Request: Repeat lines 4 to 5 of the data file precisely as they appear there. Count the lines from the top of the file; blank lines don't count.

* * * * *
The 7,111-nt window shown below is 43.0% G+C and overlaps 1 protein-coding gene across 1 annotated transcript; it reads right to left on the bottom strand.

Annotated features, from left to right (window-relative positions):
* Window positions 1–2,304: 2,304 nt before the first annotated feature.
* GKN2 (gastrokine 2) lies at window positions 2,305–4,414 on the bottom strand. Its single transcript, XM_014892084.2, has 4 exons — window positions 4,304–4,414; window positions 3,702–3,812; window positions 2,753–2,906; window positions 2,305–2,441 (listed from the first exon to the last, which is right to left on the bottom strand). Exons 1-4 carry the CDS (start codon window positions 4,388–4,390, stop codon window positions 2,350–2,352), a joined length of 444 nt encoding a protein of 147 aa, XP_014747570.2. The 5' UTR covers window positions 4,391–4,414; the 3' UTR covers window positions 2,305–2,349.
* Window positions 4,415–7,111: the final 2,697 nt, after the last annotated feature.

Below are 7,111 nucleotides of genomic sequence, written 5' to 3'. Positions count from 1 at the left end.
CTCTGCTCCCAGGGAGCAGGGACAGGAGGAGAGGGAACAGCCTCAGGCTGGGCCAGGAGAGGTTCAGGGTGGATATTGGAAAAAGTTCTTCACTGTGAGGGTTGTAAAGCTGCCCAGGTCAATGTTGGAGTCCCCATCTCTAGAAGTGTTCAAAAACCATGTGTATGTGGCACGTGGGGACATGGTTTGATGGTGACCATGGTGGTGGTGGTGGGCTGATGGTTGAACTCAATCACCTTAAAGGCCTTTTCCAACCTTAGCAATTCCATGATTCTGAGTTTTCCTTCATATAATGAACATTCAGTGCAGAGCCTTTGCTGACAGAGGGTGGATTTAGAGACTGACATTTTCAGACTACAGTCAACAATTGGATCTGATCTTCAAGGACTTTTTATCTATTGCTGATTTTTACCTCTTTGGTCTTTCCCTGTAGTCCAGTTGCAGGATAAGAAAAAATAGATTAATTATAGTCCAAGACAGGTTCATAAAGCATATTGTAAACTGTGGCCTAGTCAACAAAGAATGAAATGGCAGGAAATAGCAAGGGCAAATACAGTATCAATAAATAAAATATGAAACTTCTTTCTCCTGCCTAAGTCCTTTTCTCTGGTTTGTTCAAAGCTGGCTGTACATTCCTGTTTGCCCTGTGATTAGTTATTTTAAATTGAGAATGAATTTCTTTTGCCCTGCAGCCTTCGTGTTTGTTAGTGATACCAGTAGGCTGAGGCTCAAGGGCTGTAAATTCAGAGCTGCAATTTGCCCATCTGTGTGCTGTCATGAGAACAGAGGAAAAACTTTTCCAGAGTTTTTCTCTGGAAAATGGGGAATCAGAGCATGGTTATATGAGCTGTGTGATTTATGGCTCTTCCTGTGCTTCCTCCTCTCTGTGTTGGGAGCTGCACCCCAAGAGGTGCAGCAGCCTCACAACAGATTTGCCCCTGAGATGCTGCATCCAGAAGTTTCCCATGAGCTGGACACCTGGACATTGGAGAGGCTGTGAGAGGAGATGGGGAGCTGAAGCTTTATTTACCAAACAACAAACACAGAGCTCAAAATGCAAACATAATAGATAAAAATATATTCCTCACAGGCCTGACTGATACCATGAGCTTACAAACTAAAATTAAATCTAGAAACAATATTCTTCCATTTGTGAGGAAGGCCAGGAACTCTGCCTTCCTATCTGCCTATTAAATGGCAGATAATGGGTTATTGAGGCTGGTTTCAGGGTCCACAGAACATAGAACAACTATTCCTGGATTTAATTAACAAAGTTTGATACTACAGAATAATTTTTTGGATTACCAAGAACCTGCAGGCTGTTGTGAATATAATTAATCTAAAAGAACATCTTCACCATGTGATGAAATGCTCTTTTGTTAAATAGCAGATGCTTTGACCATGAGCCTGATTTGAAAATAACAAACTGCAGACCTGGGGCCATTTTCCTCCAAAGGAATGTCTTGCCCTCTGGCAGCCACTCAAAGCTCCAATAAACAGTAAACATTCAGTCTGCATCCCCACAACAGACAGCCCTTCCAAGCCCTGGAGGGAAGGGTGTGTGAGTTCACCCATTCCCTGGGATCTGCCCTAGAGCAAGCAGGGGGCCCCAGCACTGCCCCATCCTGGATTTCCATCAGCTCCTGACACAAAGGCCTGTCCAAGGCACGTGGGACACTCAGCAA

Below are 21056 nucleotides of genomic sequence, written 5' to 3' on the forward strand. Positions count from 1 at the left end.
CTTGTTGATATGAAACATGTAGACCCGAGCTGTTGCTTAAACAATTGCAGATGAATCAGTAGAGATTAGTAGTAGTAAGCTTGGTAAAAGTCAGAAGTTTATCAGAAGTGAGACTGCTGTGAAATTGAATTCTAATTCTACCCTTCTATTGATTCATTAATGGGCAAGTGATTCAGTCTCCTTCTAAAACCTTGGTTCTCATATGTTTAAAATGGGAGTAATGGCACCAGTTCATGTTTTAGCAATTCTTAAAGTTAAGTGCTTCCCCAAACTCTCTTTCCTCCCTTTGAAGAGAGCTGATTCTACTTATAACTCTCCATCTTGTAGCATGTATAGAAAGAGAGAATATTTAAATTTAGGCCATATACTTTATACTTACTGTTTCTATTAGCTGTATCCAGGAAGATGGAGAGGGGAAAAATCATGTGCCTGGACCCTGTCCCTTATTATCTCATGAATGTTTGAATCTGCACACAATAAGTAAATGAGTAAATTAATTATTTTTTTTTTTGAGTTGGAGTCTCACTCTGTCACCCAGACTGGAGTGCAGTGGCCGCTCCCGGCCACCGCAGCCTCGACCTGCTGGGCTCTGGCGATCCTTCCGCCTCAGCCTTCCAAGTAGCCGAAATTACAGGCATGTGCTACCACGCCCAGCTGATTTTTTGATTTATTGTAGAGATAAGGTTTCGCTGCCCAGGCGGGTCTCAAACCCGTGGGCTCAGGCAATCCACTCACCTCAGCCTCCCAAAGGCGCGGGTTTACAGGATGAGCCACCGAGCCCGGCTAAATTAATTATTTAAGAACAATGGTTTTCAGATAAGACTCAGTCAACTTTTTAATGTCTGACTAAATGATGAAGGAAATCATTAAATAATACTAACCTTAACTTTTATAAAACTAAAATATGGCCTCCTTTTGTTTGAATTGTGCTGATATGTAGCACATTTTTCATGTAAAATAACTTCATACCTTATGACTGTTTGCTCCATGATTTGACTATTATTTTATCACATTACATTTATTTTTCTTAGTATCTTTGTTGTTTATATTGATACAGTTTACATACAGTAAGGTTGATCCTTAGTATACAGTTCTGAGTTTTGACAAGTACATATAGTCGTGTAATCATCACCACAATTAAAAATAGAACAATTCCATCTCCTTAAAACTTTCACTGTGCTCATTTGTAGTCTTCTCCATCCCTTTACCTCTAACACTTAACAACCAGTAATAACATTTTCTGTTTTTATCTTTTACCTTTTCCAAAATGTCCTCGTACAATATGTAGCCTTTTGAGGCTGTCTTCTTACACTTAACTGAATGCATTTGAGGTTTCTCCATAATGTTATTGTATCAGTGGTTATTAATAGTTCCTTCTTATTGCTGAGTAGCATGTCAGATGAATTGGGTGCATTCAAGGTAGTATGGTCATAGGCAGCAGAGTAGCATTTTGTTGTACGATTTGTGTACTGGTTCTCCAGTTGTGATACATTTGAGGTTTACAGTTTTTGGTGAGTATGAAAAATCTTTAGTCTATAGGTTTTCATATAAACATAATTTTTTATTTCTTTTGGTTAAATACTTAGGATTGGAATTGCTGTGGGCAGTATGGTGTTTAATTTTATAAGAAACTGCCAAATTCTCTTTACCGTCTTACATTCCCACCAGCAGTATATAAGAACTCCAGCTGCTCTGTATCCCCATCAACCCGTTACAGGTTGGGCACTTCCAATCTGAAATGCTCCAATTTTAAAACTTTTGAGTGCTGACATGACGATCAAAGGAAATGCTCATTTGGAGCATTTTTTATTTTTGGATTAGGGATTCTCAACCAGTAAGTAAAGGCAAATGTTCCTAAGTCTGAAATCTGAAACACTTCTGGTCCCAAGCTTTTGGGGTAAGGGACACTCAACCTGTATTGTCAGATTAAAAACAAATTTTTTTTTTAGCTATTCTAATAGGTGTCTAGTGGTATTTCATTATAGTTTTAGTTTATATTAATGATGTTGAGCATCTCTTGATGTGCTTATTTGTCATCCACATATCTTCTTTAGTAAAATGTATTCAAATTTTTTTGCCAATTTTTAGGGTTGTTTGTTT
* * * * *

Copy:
* GKN2 (gastrokine 2) lies at window positions 2,305–4,414 on the bottom strand. Its single transcript, XM_014892084.2, has 4 exons — window positions 4,304–4,414; window positions 3,702–3,812; window positions 2,753–2,906; window positions 2,305–2,441 (listed from the first exon to the last, which is right to left on the bottom strand). Exons 1-4 carry the CDS (start codon window positions 4,388–4,390, stop codon window positions 2,350–2,352), a joined length of 444 nt encoding a protein of 147 aa, XP_014747570.2. The 5' UTR covers window positions 4,391–4,414; the 3' UTR covers window positions 2,305–2,349.
* Window positions 4,415–7,111: the final 2,697 nt, after the last annotated feature.